The Ripple Affect

“I alone cannot change the world, but I can cast a stone across the waters to create many ripples," is understandably a favorite quote of Dr. Matilda Johnson, who made the decision to transition from clinician and practitioner to academician. Through the work she does as an associate professor, she creates ripple after ripple in the lives of the students she teaches, those she involves in her research and grant projects, and the students she mentors.  She is laser focused to, “do all within my power to produce the best next generation of healthcare professionals till the whole world is a happy and healthy place.”

Seeing What Can Be

Dr. Johnson’s focus on reducing health disparities and improving the health outcomes of minority and underrepresented populations is rooted in the knowledge that for far too long systems, policies, and routine practices that support the health of these populations have not been prioritized. It is through her work that generations of healthcare professionals dedicated to identifying, evaluating, and reducing persistent health issues and chronic health problems are being produced. 

The backgrounds and family health histories of many of her students make them perfectly suited to conduct research and respond to a variety of health issues. The prevalence of diabetes, hypertension, and sickle cell in the families of many of her students makes their work with Professor Johnson especially relevant and satisfying. “I realized a big part of caring for the health of populations is hinged on producing future nutritionists and public health practitioners.”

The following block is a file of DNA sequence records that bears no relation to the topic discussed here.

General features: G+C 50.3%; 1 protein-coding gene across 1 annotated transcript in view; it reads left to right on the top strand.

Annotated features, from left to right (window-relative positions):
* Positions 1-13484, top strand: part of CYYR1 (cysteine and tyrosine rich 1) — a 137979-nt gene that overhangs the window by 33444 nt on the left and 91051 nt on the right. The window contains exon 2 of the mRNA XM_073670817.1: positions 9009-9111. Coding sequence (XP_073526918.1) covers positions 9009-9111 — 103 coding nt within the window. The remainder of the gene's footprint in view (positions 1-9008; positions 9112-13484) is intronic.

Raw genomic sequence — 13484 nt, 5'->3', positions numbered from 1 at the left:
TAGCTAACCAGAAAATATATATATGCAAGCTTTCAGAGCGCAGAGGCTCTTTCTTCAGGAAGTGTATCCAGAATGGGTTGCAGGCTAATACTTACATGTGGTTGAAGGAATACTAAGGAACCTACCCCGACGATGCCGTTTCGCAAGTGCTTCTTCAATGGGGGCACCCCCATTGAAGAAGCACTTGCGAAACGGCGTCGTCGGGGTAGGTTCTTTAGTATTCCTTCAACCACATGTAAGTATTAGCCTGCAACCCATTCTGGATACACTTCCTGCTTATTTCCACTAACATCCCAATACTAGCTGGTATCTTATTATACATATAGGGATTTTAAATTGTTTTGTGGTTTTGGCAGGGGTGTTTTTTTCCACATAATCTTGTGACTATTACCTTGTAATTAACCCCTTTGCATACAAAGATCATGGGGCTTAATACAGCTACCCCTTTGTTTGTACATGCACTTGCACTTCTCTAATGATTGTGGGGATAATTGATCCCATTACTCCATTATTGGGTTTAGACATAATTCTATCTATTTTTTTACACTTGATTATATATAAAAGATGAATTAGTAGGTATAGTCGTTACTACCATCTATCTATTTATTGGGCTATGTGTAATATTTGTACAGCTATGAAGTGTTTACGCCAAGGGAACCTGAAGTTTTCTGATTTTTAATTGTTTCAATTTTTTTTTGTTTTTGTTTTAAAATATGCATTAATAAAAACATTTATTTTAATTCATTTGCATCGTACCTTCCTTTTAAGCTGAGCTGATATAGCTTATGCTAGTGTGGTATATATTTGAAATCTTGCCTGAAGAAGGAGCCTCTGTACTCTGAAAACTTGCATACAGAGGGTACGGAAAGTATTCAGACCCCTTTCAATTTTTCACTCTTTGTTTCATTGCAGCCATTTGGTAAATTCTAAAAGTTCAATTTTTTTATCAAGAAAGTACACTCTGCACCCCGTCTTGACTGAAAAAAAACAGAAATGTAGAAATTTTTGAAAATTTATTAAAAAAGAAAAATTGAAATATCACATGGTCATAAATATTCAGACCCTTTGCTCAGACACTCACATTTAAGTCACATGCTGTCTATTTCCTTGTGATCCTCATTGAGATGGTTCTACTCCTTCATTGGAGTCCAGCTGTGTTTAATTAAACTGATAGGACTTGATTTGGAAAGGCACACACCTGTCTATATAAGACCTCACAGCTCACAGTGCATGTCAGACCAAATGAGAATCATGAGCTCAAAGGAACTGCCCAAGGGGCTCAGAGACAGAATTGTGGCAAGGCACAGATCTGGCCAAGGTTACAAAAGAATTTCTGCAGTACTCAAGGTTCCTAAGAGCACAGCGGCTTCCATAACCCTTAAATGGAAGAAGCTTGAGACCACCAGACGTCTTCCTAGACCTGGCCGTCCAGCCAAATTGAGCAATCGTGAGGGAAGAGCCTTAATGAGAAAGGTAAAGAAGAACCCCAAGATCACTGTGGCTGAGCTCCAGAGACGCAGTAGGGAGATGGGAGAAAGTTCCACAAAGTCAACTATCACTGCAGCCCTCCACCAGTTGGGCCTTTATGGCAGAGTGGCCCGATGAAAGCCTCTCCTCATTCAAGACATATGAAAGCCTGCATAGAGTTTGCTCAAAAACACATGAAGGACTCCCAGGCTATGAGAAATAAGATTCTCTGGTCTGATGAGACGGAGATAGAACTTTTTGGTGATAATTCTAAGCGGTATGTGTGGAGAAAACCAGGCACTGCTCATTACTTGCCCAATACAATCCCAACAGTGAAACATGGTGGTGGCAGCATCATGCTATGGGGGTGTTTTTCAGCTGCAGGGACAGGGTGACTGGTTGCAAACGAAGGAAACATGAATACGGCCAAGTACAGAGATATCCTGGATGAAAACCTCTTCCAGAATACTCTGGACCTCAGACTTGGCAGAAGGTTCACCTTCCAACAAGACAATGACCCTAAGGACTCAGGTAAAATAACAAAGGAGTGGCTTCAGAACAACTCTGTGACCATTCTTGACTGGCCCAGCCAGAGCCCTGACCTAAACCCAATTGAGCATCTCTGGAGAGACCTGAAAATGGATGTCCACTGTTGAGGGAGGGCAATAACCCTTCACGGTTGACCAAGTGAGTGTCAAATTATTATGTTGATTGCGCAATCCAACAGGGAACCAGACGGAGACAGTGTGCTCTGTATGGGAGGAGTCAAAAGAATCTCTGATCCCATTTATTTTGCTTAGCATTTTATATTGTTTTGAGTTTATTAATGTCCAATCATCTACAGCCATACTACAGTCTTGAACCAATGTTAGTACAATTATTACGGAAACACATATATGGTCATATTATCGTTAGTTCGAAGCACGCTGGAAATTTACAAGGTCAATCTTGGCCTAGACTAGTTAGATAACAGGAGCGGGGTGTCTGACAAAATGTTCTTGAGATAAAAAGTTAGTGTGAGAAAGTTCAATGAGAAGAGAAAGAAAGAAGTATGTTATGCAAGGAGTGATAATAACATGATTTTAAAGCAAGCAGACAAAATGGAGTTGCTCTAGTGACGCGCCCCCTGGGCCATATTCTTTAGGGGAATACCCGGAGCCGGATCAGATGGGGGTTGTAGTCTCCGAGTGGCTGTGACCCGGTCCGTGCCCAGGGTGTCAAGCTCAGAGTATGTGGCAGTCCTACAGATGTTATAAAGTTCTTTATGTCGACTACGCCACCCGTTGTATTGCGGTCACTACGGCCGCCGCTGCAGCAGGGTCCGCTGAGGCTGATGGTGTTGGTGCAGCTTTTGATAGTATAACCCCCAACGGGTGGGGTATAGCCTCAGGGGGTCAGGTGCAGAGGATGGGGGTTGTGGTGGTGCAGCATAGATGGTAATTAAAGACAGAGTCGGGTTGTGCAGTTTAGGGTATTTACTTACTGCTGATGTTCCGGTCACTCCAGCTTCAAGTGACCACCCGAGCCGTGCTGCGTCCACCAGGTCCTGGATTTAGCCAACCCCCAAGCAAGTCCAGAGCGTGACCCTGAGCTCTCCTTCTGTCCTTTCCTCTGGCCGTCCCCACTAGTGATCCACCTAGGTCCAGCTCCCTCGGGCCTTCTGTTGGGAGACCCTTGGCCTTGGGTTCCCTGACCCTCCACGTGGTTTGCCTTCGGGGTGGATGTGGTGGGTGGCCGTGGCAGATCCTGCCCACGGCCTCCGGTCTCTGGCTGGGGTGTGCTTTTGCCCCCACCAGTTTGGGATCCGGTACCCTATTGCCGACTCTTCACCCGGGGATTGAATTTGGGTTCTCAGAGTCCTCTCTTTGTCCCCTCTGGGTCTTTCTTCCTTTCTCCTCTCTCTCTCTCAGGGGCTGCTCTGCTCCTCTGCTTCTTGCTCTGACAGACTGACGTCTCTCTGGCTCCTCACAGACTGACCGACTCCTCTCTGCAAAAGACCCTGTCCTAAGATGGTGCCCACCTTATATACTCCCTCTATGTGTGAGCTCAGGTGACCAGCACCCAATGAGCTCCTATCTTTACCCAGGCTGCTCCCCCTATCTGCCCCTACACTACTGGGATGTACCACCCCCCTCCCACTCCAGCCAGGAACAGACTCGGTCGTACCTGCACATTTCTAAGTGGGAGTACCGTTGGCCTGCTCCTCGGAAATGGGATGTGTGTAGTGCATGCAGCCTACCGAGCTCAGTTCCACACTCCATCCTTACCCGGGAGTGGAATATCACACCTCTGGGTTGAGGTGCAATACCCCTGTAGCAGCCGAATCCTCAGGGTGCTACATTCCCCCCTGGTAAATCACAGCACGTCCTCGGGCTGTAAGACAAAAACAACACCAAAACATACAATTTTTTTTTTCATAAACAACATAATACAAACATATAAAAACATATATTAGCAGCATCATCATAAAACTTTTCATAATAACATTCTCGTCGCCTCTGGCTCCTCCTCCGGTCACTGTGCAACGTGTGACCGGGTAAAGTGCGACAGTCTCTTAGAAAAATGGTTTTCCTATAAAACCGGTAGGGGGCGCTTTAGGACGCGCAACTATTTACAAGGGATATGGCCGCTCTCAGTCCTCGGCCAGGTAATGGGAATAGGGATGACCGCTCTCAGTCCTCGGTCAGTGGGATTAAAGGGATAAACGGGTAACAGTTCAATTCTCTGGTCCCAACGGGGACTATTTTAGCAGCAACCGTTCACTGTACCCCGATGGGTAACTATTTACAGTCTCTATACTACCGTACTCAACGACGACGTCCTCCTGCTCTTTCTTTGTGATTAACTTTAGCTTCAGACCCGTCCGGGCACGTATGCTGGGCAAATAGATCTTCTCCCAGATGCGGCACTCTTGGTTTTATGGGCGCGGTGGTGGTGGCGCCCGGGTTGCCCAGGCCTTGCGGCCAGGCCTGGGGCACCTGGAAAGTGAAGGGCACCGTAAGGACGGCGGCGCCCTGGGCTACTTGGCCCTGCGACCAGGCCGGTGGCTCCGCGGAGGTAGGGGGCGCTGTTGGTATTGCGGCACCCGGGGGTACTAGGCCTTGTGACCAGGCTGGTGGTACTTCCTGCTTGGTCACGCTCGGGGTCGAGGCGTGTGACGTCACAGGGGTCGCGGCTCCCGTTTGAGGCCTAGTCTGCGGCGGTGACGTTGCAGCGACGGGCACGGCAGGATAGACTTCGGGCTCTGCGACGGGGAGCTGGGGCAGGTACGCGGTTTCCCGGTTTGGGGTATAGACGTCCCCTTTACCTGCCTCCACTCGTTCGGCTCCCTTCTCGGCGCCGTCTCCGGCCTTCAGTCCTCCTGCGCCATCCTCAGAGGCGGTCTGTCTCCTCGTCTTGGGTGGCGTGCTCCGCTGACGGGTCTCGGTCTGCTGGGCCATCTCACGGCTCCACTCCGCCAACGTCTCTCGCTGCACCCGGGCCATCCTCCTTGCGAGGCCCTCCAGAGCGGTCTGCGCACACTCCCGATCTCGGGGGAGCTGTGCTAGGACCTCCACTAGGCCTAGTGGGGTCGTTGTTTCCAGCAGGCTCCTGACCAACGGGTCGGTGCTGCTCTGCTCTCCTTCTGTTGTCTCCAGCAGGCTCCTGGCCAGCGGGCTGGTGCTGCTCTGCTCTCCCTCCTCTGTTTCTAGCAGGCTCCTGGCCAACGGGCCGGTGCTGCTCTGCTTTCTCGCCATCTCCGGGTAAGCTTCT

Of particular interest to Dr. Johnson is the presence of food deserts in communities of color. In response, she has received the Florida Blue Foundation – Food Security Grant Award to increase Food Security. The grant brings a farmers market directly to the heart of Daytona Beach’s black community known as Midtown.  

Professor and Student Researchers

Dr. Johnson’s aim is always to solve problems and thereby improve the level and quality of health in the lives of people. As lead-investigator and co-investigator, Dr. Johnson’s grant proposals have focused on minority populations at high risk for chronic diseases including diabetes, hypertension and obesity. Her strategies have focused on nutritional interventions, health education and disease prevention, as well as data visualizations to inform decision making by policy makers. 

Dr. Johnson’s students are also being developed into scholars and researchers who are committed to focusing on issues impacting the short and long-term health and, subsequently, longevity of minority and underserved people. One student, Amaya Morris, describes her experience saying, “Dr. Matilda Johnson has proven to be such an inspiration to me. She has shown compassion towards me in many ways, which I love. I’m motivated to work harder than ever because of the high expectations she has for me, her encouragement, and her praises. I couldn’t have asked for a better professor throughout my four years here at the Bethune-Cookman University.”

Dr. Matilda Johnson is an Associate Professor in the Department of Public Health and Health Equity

Her specific research interests are nutrition, health equity, social determinants of health, health promotion, health education, and environmental health.

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